Asparagus 101

Treat them right and asparagus lives up to be the world's sexiest finger food.

06 Nov 2009


Asparagus is the edible member of the lily family along with garlic, onions and leeks, and falls in the stalk and shoot vegetable category as do Swiss chard, celery, fennel and the Mediterranean cardoon, an edible thistle and close relation of the globe artichoke. Asparagus was first cultivated by the Egyptians and Romans and the name asparagus comes from the Greek word meaning "sprout" or "shoot."


There are four types of asparagus: green, white, purple and wild asparagus. White asparagus is thick with purple tips; it's grown in the dark, with soil heaped up to its tips, and is loved by Germans, Belgians and the French. Green asparagus ranges from pencil-thin to very thick and is the one most commonly found in SA. It's the same vegetable as white asparagus except it is grown above the ground where photo-synthesis turns it green. Thin-speared and piquant green asparagus is known as sprue and comes from a young plant. They're exceptionally tender and need only brief cooking. Purple asparagus, called viola is the variety most commonly found in England and Italy and has a very thick and substantial stalk. Wild asparagus is found in France and Italy, but rarely is sold at the markets, so you'll have to hunt for your own. Asparagus is relatively expensive as it takes the vegetables three years before harvest.


When buying asparagus, look for shoots with smooth, dry and straight spears and tips that are firm and closed. If the spears are wrinkled or floppy, don't buy them. You can store them, wrapped in plastic, in the fridge but use within a couple of days. You can also freeze asparagus for up to eight months, blanch by plunging into boiling water for three to four minutes and remove immediately to chilled water. Drain, pack into containers, label and freeze. Don't defrost before using.


When you're ready to cook them, wash and trim off a little of the dry ends, but do so shortly before cooking as it dries out quickly. Asparagus shoots have a 'natural breaking point', so simply hold the shoot with both hands and bend, it will snap off at the right point. The ends can be used in soups or stocks.

Green asparagus is tender and sweet and can be steamed, boiled or stir-fried. You can cook white asparagus in the same way, but you'll need to peel it to remove its outer woody layer first. Ideally asparagus should stand bundled in a tall, narrow pan with the tips sticking out of the water where they'll be gently steamed while the more hardy part is boiled. Asparagus is done when the colour is bright and vivid and the stalk is tender when pierced with a fork.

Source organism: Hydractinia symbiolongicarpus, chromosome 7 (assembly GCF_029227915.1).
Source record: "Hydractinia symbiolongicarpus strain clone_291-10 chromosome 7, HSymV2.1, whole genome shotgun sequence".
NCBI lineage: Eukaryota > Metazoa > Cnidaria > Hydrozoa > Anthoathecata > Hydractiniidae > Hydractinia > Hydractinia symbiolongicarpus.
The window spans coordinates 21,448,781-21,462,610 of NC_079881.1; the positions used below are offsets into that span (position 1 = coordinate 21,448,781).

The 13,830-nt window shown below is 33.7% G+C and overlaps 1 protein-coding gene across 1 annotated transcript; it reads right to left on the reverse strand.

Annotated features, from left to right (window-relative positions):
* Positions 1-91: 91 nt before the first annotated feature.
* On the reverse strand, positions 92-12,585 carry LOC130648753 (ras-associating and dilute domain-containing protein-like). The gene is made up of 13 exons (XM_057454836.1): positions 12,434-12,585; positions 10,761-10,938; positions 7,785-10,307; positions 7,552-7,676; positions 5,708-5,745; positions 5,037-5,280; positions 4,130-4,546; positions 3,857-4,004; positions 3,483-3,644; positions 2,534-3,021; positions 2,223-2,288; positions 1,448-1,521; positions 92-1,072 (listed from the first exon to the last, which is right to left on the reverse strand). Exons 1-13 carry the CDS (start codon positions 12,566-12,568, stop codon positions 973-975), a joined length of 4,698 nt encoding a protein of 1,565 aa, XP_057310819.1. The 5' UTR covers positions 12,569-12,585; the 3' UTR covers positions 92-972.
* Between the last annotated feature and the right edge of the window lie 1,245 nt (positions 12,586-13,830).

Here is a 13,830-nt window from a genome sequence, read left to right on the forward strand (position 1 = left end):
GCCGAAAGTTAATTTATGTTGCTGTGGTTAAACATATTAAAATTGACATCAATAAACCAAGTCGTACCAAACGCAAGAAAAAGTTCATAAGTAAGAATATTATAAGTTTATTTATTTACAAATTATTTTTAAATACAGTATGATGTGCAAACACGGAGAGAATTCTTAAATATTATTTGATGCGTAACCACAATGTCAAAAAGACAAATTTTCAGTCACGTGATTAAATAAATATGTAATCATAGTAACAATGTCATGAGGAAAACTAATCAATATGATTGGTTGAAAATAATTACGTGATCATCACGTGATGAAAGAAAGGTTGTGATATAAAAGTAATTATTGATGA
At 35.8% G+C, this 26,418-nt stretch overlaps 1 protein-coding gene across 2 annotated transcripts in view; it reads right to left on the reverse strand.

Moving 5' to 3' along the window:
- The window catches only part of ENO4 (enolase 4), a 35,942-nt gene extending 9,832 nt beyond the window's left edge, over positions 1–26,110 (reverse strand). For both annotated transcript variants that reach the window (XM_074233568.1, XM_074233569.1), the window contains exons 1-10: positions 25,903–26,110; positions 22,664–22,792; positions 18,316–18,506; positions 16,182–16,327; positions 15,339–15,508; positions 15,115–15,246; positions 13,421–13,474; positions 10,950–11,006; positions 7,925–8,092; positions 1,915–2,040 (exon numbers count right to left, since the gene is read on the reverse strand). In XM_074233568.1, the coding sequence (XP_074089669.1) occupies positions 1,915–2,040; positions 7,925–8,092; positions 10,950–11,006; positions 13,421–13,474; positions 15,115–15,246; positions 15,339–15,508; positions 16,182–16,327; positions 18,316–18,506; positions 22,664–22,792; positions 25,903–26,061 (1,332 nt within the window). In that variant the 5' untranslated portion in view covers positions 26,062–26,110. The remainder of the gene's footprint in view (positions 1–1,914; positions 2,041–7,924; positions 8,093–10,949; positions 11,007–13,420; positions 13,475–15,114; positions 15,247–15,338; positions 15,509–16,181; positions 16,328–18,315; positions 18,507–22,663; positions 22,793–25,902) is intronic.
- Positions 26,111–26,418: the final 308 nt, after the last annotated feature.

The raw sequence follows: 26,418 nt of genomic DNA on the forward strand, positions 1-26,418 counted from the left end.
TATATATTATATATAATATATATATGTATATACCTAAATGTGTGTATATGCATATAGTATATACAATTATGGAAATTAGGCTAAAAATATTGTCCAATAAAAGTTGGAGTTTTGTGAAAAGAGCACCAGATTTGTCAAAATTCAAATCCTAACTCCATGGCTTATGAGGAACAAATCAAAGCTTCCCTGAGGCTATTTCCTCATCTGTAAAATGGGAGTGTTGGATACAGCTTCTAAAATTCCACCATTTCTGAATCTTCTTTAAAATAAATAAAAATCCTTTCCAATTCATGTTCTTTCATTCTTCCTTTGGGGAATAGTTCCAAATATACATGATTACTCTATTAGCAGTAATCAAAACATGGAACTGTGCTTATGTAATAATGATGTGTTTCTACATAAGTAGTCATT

To boil asparagus, tie them in bunches (for easy removal when done) and add enough water to your saucepan to just cover up to the tips. Add 1 tsp (5 ml) salt and cook until tender crisp; this could be as quickly as 2 minutes, especially if the stalks are young. Drain well and if you're serving them warm, use immediately. If you're serving them 'cold' (never refrigerated as this dulls the flavour) or are going to use them in another recipe, rinse them with cold water to stop the cooking process.

Other methods of cooking include steaming for four to eight minutes, tightly covered; drizzled with oil and oven-roasted at 260 degrees C for eight to ten minutes or microwaving covered with 15ml water on high for four to six minutes. Some like to stir-fry asparagus, which is excellent, but this should be done for only a minute or two and for better cooking should be sliced on the diagonal before being put in the pan.


Asparagus is served either hot or cold, and traditionally eaten with the fingers. Serve simply drizzled with olive oil and lemon, or in a vinaigrette with chopped, hard-boiled egg and parsley. One of the best ways to serve these shoots is warm with melted butter, a herb butter sauce or a hollandaise sauce flavoured, traditionally, with the juice of blood oranges. In Germany asparagus is often served simply topped with fried breadcrumbs, but you can top them with crumbled feta cheese, chopped almonds, crispy bacon, fried button mushrooms, spring onions, and of course butter and fresh herbs such as chives, parsley, chervil, savory.

Ten things to do with asparagus:

Asparagus and broccoli scramble

Asparagus and artichoke risotto

Asparagus micardo

Creamy asparagus and pea pasta

Asparagus fish

A crown of Asparagus

Pasta with lemon, feta and fresh asparagus

Roast asparagus and beef wraps

Camembert and asparagus tarts

Asparagus soufflé spiked with basil

Read more on: asparagus  |  how to

NEXT ON FOOD24X publishes all comments posted on articles provided that they adhere to our Comments Policy. Should you wish to report a comment for editorial review, please do so by clicking the 'Report Comment' button to the right of each comment.

Comment on this story
Comments have been closed for this article.
There are new stories on the homepage. Click here to see them.